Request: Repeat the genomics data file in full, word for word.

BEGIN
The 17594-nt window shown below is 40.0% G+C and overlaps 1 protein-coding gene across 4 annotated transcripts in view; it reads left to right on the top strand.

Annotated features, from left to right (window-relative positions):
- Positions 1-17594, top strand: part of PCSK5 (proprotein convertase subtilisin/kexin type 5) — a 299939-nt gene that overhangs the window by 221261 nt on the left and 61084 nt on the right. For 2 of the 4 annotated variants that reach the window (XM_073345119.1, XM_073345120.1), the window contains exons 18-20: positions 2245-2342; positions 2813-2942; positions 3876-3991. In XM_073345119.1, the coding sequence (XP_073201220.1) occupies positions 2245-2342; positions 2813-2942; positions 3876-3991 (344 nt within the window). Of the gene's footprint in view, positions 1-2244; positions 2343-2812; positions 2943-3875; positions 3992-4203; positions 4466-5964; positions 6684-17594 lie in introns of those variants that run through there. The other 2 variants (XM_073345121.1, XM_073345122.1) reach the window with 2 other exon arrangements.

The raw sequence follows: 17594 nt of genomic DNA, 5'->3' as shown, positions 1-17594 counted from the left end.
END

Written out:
The 17594-nt window shown below is 40.0% G+C and overlaps 1 protein-coding gene across 4 annotated transcripts in view; it reads left to right on the top strand.

Annotated features, from left to right (window-relative positions):
- Positions 1-17594, top strand: part of PCSK5 (proprotein convertase subtilisin/kexin type 5) — a 299939-nt gene that overhangs the window by 221261 nt on the left and 61084 nt on the right. For 2 of the 4 annotated variants that reach the window (XM_073345119.1, XM_073345120.1), the window contains exons 18-20: positions 2245-2342; positions 2813-2942; positions 3876-3991. In XM_073345119.1, the coding sequence (XP_073201220.1) occupies positions 2245-2342; positions 2813-2942; positions 3876-3991 (344 nt within the window). Of the gene's footprint in view, positions 1-2244; positions 2343-2812; positions 2943-3875; positions 3992-4203; positions 4466-5964; positions 6684-17594 lie in introns of those variants that run through there. The other 2 variants (XM_073345121.1, XM_073345122.1) reach the window with 2 other exon arrangements.

The raw sequence follows: 17594 nt of genomic DNA, 5'->3' as shown, positions 1-17594 counted from the left end.